Interviewed by John Papageorge
There may be no one more qualified to forecast the future of the Internet, and personal computing in general, than Nicholas Negroponte.
Founder and director of MIT's cutting-edge media laboratory -- as well as a professor, lecturer, author, and pioneer of the Internet -- Negroponte sees no end to the Web's popularity.
He was there at the birth of the Internet in the 1960s and the inception of multimedia in the 1970s. He holds two professional architecture degrees and he founded MIT's Architecture Machine Group in 1968. And his think tank and lab paved the way for modern, user-friendly computer formats.
Negroponte has settled into a reflective phase in his career. He talks of forgiving arrogance and "silliness" when he sees it, and of his newfound respect for Microsoft founder Bill Gates, who he says seems to be maturing in his job.
One won't find Negroponte poring over the books of other on-line experts for inspiration. He finds inviting intellectual stimulation from people who "you've never heard of who just have neat little ideas."
The name Negroponte is used by techophiles in much the same way as philosophy students bandy about "Socrates" and "Plato." But while he's a linchpin of the industry, he isn't all business. He spends a lot of time away from the office, sharing quiet time with his wife and indulging his hobbies: cooking and wine collecting.
Despite Negroponte's ascension to guru status, his very educated and literate parents were initially baffled by his work. "It was just gobbledygook as far as they were concerned."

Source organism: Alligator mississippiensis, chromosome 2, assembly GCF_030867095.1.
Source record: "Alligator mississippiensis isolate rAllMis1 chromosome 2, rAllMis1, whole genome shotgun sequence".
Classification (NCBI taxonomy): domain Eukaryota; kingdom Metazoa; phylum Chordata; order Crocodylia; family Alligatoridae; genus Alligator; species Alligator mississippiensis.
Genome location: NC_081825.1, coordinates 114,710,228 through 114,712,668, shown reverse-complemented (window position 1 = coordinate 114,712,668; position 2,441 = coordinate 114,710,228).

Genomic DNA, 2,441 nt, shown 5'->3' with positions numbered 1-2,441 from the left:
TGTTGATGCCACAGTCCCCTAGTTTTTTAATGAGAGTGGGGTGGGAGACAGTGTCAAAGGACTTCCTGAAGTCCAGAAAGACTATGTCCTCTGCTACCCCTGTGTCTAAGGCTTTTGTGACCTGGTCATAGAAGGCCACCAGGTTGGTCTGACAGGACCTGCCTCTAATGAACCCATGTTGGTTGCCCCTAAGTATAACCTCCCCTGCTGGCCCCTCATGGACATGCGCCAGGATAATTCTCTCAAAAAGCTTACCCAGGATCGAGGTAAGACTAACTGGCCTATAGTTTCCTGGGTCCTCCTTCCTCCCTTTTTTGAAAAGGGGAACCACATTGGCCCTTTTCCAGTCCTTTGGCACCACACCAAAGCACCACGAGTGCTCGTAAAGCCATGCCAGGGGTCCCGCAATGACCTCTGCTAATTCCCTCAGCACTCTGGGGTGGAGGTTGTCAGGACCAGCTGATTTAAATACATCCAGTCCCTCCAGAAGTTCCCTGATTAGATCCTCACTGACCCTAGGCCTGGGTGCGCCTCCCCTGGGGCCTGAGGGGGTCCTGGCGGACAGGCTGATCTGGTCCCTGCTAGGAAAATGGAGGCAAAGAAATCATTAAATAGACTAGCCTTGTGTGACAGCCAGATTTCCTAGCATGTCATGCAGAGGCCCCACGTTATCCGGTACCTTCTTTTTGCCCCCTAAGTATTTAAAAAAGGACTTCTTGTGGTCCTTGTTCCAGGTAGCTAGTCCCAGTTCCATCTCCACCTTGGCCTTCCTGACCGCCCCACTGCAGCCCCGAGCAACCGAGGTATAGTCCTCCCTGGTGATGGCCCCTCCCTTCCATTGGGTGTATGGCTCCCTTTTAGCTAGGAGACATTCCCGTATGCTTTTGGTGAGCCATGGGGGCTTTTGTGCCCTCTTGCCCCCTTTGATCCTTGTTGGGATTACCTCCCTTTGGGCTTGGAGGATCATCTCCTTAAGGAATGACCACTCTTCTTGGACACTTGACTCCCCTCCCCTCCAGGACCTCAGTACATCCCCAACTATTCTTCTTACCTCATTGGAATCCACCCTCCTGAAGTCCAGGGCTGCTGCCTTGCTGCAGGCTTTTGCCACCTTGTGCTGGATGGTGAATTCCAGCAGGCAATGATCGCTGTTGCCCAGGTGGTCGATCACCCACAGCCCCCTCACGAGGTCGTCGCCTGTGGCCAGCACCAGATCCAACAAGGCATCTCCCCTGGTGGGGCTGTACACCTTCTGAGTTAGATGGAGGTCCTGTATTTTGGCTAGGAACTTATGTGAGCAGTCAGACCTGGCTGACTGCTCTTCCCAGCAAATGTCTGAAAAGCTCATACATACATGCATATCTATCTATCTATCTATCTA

Then, one day Negroponte found a message in his private electronic mailbox from a woman with an America Online address. His fear: someone had found his private address. But it was a note from his mom. "My son had taught my mother to use it, and now I get a message a day."
Negroponte says his experience mirrors a societal trend. Older people around the country are logging on to keep up with their children and grandchildren.
On the horizon, Negroponte sees potential for new, low-cost terminals people can use simply to get online -- though he warns developers against creating low-quality closed-system terminals, noting that they must be expandable. In the international arena, he says, the cost of these machines must drop from the forecast $500 to $300 if developing countries are to be considered a viable market.
Negroponte sees the next billion users of the Net coming from "the developing world." He's committed to that vision. "Putting computers in schools worldwide is my new preoccupation," he says.
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